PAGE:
E.S.: Libraries will or are changing. Will  the role of librarian change also?
M. B.: I hope so. I mean, I think that libraries have, for a while now,  been the first places where people encounter technology and librarians have dealt with figuring out how to make technology work to people for a long time now. When computer first begin to be used, most people first experience of using a computer came in a library. Library catalogs, ways of organizing and taking care of library collections were transferred to computer very early, so libraries are innovative.

E. S.: Do you believe libraries need to reinvent themselves to be more dynamic and attractive nowadays?
M. B.: It is a hard question because I do think libraries need to reinvent themselves and I think libraries in history have been better at that that we often think they are. But we also want them to be conservative in a way, we want them to persist, they are supposed to take care of these resources and make sure they are there for the next generation, those are kid of the conservative functions. And to do that, to make sure that books and information resources are available to people from one generation to next, librarians have had to be innovative, so it is a push and a pull, it is a dialectic between choosing when to change, reinvent, experiment and when to certain hold the line and say “we are going to stay the way we are”. I think  one exciting thing that libraries can do is devoted part of their space, when it is possible, to experimentation. One of the projects that I going to talk about in my talk involves creating a kind of experimental studio for developing ideas of what the library of the future might look like: getting designer involved, getting librarians involved, technologists and playing with ideas of what libraries can be. And if we can settled a little bit space for that kind of activities I think we begin to be less fearful of the changes that might come.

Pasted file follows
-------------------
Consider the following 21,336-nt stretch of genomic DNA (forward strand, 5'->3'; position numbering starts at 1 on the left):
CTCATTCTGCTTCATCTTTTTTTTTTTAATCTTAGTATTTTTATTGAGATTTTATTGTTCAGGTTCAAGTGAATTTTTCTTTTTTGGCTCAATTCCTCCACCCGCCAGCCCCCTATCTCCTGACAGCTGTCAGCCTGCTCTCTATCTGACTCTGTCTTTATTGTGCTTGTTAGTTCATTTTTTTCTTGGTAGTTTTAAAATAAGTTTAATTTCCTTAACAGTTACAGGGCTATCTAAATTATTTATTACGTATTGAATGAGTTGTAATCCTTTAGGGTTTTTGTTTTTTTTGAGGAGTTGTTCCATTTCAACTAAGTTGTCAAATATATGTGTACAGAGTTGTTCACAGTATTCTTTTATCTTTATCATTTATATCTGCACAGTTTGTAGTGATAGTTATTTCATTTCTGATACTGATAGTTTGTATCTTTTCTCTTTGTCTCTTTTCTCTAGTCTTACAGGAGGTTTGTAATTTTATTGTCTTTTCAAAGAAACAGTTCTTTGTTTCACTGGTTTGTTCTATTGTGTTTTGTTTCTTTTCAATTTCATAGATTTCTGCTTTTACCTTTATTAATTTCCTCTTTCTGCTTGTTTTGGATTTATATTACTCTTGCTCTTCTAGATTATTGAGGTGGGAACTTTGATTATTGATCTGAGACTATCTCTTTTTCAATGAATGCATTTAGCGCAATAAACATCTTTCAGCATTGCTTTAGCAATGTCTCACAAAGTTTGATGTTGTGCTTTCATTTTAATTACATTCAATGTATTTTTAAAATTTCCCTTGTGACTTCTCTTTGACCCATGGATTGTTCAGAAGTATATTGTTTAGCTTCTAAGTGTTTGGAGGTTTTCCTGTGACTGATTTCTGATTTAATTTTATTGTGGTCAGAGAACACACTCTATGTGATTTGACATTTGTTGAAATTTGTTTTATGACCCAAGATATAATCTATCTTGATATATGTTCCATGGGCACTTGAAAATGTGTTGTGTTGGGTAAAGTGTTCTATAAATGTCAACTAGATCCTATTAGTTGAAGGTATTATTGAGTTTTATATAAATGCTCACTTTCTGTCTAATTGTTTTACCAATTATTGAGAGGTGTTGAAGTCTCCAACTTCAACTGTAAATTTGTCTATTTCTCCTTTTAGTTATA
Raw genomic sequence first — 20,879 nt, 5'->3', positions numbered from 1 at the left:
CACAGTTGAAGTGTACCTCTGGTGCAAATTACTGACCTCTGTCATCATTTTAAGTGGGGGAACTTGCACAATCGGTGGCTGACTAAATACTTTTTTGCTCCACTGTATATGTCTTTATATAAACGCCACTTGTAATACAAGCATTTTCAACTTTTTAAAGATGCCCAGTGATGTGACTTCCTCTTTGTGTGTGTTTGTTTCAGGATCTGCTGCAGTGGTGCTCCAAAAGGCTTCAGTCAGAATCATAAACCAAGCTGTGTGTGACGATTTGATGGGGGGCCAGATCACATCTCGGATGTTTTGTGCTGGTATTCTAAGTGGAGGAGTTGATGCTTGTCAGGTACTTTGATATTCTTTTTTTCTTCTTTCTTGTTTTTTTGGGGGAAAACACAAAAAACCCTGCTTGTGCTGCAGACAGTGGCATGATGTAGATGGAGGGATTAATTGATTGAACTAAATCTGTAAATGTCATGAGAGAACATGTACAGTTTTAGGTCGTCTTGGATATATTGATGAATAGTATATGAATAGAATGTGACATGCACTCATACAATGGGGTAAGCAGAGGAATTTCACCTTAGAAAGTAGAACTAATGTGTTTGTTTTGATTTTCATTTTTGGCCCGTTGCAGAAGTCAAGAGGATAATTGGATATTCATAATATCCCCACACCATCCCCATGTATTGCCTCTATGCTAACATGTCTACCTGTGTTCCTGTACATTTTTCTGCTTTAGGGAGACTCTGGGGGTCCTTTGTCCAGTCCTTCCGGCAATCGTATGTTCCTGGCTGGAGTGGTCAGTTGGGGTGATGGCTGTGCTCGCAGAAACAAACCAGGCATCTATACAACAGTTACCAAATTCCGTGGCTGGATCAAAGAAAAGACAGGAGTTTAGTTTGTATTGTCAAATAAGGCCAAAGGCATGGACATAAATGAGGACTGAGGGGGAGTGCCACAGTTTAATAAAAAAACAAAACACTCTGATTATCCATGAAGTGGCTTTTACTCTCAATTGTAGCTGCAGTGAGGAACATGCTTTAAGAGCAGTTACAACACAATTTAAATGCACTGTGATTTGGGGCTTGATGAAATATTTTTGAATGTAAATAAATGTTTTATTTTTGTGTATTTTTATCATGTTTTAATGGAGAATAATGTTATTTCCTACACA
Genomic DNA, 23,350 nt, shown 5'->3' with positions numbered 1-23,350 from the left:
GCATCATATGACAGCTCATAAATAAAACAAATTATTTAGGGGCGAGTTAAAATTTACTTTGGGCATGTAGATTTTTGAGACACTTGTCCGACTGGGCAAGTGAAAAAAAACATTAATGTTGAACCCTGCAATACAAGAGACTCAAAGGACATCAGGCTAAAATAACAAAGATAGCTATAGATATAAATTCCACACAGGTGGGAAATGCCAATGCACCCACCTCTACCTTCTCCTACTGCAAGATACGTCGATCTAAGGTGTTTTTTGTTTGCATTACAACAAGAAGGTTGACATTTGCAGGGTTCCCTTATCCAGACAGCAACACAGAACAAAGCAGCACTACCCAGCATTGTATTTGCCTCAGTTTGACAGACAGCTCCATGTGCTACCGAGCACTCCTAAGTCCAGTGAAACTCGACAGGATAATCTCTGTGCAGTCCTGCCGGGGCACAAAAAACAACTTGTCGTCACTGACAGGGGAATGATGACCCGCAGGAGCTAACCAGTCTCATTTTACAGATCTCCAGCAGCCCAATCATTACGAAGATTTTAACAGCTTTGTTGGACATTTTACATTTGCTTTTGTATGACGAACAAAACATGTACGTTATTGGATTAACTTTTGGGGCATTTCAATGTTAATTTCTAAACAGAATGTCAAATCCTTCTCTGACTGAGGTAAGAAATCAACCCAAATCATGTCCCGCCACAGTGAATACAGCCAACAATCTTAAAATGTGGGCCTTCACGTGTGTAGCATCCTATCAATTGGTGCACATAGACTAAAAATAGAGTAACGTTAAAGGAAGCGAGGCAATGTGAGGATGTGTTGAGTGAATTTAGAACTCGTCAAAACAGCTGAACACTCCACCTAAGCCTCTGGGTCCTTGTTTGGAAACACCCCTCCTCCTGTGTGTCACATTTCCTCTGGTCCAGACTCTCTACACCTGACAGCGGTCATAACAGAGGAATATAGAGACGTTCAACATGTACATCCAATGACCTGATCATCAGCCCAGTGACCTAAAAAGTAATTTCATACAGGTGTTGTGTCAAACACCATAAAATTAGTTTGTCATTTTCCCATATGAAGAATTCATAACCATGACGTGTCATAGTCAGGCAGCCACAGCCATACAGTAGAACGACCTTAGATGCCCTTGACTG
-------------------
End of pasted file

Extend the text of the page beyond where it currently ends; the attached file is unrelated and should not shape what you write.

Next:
E. S.: Here in Brazil and I think it is also true in many parts of the world, we librarians and students of Library Science are used to read your book during our graduation, so I would like to ask you to leave a message to Library Science students.
M. B.: That is great to hear that people are reading the book and using it in training librarians, it is very gratifying to hear that. I would just encourage librarians who are coming in the profession to be experimental, to learn a little bit about not only the technologies used to find books or to find information online but a little bit of programming, a little bit of designing software and designing the experience of using it, just enough to begin to understand how these tools work and how they can be used to serve the purposes of the library rather than threaten the library existence. So experiment and play with technology is something I would encourage every librarians to do.